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The new normal: Adopting the millennial mindset
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The new normal: Adopting the millennial mindset 

When we enter the workforce there is no question that we each want to prove ourselves, and along that process, we make time to learn as much as we can from those who’ve come before us. But as we grow as a person (especially within the IT space), does this old adage begin to create more harm than it does good?

My first two blogs in this three-part series on staying competitive in 2016 have bounced between the future – the importance of business agility – and the present – the important role the IT department will continue to play. With this final blog let’s take a look once more towards the future; towards the millennials currently in the workforce and those set to enter it in the coming years.

The old adage will remain present in today’s society, but there are certainly areas in which the older generations can learn from the youth.

Let the young teach us

There is a great line in the third installment of Christopher Nolan’s Batman trilogy that perfectly encapsulates the argument for millennials. In a scene where Batman attempts to gain an upper hand on his antagonist Bane by fighting him in the dark, Bane responds:

                “You think darkness is your ally? You merely adopted the dark. I was born in it, molded by it.”

Remember – the millennials grew up with new technologies all around them, they learned to swipe an iPhone before they learned to tie their shoelaces. As a result, they communicate differently, and work in new ways using interactive platforms, such as SnapChat and WhatsApp to stay connected, and are leveraging these technologies in their business settings to drive higher collaboration and greater convenience in their work processes.

To stay competitive, the IT department must fully harness the strengths of the millennial workforce, a workforce that tends to lead the way in early adoptions. Young adults (ages 18 to 29) are the most likely to use social media – fully 90 per cent do – and chances are high that they’ve played around with the latest social/digital tools making the rounds. Tap into the millennial early adopters and help the IT department get ahead of the competition. The easiest part is that you won’t have to look too hard to find them. Millennials, who were born between 1980 and the mid-2000s, are now the largest generation in North America and are quickly replacing the retiring Boomers. In fact, by 2020, millennials will comprise about 50 per cent of the working population.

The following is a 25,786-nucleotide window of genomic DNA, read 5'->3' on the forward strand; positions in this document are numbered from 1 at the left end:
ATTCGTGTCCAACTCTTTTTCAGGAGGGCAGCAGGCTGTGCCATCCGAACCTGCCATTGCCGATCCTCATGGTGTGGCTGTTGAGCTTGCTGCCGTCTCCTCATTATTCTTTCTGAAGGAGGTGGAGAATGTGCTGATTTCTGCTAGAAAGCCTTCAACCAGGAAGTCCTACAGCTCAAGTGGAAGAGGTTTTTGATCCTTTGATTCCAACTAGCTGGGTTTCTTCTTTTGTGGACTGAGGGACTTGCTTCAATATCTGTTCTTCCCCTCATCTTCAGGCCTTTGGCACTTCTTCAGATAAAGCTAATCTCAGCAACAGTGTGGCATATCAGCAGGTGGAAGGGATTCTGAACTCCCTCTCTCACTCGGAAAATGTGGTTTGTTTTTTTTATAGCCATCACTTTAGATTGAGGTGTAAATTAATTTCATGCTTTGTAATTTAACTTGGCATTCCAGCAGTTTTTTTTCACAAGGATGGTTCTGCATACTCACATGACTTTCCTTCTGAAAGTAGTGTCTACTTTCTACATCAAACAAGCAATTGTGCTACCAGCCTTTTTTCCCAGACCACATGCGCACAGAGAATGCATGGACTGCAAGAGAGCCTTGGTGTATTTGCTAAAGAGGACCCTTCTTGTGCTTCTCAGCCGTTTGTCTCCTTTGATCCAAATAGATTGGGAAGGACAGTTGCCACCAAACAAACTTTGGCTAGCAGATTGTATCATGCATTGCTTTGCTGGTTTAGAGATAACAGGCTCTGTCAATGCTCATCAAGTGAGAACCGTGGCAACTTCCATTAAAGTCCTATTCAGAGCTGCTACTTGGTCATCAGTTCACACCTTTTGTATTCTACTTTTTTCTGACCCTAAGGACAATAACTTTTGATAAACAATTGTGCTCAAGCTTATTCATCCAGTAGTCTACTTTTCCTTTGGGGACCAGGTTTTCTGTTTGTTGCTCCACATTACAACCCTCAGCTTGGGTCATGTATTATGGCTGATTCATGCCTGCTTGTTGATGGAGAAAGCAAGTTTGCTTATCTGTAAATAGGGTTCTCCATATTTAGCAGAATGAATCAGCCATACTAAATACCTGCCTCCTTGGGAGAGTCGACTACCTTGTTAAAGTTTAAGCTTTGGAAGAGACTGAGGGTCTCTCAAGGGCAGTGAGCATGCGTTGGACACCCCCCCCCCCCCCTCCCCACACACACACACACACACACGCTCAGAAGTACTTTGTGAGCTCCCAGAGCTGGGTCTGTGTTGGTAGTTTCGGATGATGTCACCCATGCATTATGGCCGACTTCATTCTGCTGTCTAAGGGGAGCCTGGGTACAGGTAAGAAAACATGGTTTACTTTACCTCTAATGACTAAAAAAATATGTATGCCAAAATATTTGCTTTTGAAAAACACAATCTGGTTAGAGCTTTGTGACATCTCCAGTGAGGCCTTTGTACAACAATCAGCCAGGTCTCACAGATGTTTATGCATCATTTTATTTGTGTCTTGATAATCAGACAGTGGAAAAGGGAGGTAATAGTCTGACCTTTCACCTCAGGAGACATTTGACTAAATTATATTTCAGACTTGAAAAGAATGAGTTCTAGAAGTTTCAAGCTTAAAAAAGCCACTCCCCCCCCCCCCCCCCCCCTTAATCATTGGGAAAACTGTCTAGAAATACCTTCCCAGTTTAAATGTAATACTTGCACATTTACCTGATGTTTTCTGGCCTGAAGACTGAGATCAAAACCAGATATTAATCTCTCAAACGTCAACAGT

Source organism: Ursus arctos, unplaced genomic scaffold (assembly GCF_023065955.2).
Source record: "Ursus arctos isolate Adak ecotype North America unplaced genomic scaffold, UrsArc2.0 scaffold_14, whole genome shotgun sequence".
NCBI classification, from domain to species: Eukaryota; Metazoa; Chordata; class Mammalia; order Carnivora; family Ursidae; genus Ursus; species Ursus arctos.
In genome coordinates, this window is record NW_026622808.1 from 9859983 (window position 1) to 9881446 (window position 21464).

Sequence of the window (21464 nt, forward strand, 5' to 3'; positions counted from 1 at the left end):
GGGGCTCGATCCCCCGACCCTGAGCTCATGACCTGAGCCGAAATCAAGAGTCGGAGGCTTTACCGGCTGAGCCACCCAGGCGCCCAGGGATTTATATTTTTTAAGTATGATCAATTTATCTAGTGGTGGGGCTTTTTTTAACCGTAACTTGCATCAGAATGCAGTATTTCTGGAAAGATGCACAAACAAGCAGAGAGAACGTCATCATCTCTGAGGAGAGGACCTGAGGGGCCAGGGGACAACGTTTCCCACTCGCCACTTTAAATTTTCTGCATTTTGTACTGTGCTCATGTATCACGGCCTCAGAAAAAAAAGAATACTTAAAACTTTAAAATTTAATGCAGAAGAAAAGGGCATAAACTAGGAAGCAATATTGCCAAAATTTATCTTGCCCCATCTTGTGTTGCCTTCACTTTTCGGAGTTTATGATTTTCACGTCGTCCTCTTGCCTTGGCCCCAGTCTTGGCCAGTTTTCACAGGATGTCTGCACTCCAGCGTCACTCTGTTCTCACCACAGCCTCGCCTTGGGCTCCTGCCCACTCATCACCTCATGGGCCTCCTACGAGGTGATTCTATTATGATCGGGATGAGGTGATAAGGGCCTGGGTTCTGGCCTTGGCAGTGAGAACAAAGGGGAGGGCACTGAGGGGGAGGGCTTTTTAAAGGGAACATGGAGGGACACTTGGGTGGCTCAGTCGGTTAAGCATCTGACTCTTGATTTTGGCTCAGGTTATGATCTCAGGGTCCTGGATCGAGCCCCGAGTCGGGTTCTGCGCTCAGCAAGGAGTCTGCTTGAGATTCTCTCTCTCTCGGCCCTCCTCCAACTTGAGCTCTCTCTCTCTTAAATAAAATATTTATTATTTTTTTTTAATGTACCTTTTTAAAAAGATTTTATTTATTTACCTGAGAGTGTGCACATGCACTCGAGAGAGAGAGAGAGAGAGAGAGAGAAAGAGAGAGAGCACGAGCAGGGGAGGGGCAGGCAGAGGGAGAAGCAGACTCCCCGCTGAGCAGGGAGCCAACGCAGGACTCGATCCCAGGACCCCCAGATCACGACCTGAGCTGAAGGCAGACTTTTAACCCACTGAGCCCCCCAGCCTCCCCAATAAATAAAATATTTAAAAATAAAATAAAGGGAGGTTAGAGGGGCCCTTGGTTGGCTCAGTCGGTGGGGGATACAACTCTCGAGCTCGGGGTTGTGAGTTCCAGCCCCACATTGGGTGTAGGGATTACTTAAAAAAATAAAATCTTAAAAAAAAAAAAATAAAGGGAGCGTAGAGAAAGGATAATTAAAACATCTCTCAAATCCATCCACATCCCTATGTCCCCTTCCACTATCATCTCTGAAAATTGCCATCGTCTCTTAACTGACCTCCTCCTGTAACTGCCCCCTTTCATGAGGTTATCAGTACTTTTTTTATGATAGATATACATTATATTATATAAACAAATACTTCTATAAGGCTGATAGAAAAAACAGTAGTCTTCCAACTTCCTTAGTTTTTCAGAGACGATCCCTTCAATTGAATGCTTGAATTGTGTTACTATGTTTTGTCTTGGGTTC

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They will soon make up a sizeable segment of your employee base as well as your customer base, which is why it is important to adapt your business to cater to their needs and expectations to support optimum work performance. Adoptions might mean transforming office spaces to include more open spaces, fewer conference rooms, and an emphasis on enabling mobility. It can also entail another evaluation of your target marketing strategies to ensure they are optimized for influencing this new and emerging audience of millennials.

While millennials have been depicted as flighty or non-committal, there are tangible, measurable advantages of working with this generation; they’re technically savvy and they’re not afraid to show it. You may not understand their electronic music or their use of emoji, and they may not get why “vinyl is the only way to listen to music,” but a sharing of the minds from a technology perspective can only make your business better.

All in all, businesses and the IT industry can benefit a great deal from fully harnessing the strengths of the millennial workforce. Achieving this will require understanding how they think, how they communicate, what’s important to them, and what technologies need to be incorporated into the workspace to support their unique work style. Such considerations will be critical to retaining your core group of employees and to staying relevant in the market with your business offerings.

Eva Schoenleitner is the vice-president of product marketing at Sage North America. In her spare time, she writes about technology trends and best practices.

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